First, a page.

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All About Skiing in New England

The only way to get through a New England winter with a smile on your face is to find something you love about it- and for me, skiing is the thing I love. I strongly encourage anyone stuck here for the winter (i.e., all of you) to get out and enjoy the mountains.
Select Mountains of New England

My goal is not to give you a complete list of all the places to ski in New England- you have the Internet for that. Instead, I am going to hit my personal favorites. This should also give you a good range to choose from.

Also, conditions this year have been terrible so far. Hopefully that will change over the next month, but you should set your expectations accordingly. Regardless, it’s always a good idea to check conditions at the mountain’s website before you get in the car.
Vermont

Killington (Killington, VT) is the granddaddy of eastern skiing. Killington makes a point of opening first and closing last, and is the largest resort in the East. The size of the mountain guarantees something for everyone, and the vast extent of their snowmaking ensures pretty good conditions. When springtime comes, you will see some great mogul skiing on Killington’s Bear Mountain. On the down side, it tends to get pretty crowded on holidays and weekends, and the tickets aren’t cheap at $58.
Sugarbush (Waitsfield, VT) changed hands this year, but the experience should remain the same. Sugarbush gives you a sense of what skiing was like in the olden days, with narrower and more naturally cut trails, less snow making, and some older chairlifts. The layout of the mountain has plenty of twists and turns – making an already big mountain seem even bigger. Add to that the great friendly atmosphere and this is one of my favorites.

Mad River Glen (Waitsfield, VT) is a true anachronism. They still don’t allow snowboarding (sorry), and have the only single chairlift that I have had the pleasure of riding. There is very limited snowmaking at Mad River, but when the conditions are right, the limited lift capacity means that you can have great runs throughout the day. The character of this place comes out in the low ticket prices and the fact that there is usually someone in the parking lot selling maple syrup from their own trees.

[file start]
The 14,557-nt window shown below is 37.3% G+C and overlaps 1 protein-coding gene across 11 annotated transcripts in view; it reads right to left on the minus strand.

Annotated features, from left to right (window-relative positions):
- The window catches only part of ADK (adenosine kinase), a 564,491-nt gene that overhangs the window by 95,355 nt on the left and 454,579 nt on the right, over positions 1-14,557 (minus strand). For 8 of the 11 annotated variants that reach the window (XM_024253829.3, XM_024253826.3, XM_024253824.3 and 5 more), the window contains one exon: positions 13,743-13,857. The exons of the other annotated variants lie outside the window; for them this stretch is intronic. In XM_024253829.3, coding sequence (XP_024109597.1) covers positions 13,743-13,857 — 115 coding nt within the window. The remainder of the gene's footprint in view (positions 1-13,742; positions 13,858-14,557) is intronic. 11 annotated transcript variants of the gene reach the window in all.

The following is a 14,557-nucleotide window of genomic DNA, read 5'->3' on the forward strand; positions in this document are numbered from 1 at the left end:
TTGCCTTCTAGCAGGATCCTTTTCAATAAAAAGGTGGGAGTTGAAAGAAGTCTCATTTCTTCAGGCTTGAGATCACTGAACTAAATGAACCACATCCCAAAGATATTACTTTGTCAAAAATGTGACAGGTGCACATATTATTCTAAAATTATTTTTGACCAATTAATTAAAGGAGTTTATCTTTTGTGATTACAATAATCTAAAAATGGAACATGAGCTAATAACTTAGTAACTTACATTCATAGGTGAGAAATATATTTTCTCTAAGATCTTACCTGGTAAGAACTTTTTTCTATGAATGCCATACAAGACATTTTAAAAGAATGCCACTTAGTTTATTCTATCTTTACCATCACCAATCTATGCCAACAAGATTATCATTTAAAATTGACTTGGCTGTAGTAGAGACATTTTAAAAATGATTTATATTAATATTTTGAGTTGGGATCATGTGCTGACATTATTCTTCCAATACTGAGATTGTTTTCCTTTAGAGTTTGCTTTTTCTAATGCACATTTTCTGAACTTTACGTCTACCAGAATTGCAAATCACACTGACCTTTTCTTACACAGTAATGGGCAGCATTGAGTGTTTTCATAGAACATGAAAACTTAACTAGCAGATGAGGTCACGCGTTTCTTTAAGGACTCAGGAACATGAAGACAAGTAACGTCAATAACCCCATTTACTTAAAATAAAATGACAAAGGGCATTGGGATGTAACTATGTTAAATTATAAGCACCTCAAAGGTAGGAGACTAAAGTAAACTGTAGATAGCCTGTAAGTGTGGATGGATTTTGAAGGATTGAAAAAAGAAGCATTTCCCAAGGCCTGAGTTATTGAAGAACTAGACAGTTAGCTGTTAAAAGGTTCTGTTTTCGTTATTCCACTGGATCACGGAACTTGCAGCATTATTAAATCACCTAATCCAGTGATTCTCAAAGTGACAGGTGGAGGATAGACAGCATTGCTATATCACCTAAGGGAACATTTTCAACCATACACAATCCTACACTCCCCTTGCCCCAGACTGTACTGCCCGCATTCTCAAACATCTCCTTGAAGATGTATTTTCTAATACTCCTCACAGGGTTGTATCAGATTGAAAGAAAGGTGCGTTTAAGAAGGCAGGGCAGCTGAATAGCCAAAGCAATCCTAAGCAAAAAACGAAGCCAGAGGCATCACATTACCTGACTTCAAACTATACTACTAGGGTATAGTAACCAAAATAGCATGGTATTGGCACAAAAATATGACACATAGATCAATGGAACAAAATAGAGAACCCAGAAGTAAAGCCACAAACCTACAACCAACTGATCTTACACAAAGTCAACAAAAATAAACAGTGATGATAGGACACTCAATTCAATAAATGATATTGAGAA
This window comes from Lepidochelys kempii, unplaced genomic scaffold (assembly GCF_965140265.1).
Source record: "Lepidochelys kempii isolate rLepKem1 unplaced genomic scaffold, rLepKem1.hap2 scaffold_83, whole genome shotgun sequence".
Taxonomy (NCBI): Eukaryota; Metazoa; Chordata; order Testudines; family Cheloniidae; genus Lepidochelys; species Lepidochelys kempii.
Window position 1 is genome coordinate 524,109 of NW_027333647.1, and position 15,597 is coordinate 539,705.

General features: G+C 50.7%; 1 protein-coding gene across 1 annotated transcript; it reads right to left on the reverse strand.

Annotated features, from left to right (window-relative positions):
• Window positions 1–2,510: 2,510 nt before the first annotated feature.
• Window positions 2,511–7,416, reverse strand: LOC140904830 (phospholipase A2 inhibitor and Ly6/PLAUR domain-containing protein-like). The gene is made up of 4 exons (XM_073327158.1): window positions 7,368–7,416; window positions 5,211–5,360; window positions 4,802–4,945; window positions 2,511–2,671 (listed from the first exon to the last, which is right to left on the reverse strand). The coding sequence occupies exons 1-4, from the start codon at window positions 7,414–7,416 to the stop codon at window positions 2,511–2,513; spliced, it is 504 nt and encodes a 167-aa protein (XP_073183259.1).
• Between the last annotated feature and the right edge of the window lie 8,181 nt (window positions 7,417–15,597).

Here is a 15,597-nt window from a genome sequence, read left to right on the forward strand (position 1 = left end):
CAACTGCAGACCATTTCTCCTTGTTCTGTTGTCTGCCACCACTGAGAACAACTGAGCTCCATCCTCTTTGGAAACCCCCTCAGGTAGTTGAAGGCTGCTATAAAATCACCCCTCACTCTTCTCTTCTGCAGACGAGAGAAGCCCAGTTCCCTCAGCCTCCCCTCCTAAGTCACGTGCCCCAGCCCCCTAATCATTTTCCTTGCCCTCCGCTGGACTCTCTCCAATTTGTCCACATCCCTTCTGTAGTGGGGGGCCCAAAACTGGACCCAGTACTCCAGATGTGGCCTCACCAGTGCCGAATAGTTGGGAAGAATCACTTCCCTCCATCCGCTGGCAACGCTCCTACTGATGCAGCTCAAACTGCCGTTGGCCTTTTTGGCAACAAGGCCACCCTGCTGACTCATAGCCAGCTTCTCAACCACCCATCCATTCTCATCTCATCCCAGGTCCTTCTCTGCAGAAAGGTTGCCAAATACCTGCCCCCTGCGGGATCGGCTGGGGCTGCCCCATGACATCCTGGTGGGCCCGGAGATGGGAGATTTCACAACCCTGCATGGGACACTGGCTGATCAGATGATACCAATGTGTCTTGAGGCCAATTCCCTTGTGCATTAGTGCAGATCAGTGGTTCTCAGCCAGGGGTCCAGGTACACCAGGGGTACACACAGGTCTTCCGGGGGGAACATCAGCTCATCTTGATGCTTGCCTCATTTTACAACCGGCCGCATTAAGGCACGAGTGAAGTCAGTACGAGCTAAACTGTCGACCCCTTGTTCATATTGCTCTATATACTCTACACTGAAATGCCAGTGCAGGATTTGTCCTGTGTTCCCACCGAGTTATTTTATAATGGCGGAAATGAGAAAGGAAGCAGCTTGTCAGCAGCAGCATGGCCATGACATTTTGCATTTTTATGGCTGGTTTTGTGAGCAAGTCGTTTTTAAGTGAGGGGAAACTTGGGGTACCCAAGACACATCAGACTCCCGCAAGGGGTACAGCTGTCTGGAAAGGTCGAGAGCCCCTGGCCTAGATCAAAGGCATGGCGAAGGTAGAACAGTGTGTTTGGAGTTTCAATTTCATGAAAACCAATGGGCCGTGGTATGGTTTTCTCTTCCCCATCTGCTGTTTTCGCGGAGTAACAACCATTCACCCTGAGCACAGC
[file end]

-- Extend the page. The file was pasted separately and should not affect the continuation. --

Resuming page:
Stratton (Stratton, VT) attracts more than its share of the New York/New Jersey ski crowd, owing to its position in southern Vermont. At the opposite extreme from Mad River, Stratton boasts several “Six Packs”- six-person chair lifts. My only complaint with Stratton is that they have built more lift capacity than the mountain can handle-as a result, the trails can get too crowded, and the snow gets skied off by midday on busy days. If you have a day off on a weekday, though, Stratton’s high-speed lifts will guarantee you all the vertical feet you can handle.
New Hampshire

Cannon (Franconia, NH) is just over 2 hours north, and is relatively inexpensive at only $32 midweek and $44 on weekends. With this mountain, what you see is what you get-all the runs come down the front side. The tram runs from the parking lot to the top, and the crowds are usually pretty light, so if you like speed you can have a great time riding the tram up and then racing it back down.

Loon (Lincoln, NH) is also right up there by Cannon, about 2 hours away. Loon seems to be suffering from the sins of Stratton-trying to pack too much skiing onto a modest-sized mountain. Still, they have more and better services than Cannon, which makes this a good choice for a family day trip.
Massachusetts

Wachusett (Princeton, MA). About an hour west, Wachusett is not bad for Massachusetts skiing. They have full night skiing coverage, tons of snowmaking, a hopping aprŠs-ski scene for the high school set.
Maine

Sugarloaf/USA (Kingfield, ME) is waaaaay far north-like 4 1/2 hours. As a result, it has the only lift-served above tree line skiing in the East, and holds snow until late in the season (June, at the least). With 2,820 feet in vertical, and 240 inches in annual snowfall, Sugarloaf/USA is almost certain to give you a good ski (or ride). Sugarloaf/USA is not for the faint of heart – but I would recommend it for a weekend trip.

Sunday River (Bethel, ME) Only 3 1/2 hours away, Sunday River has worked hard over the past decade to build itself into a real destination resort, with 127 trails, extensive snowmaking, and a brand-new hotel/resort/condo complex. They tend to have great ski and stay deals throughout the winter, so keep an eye out.

December 3, 2001
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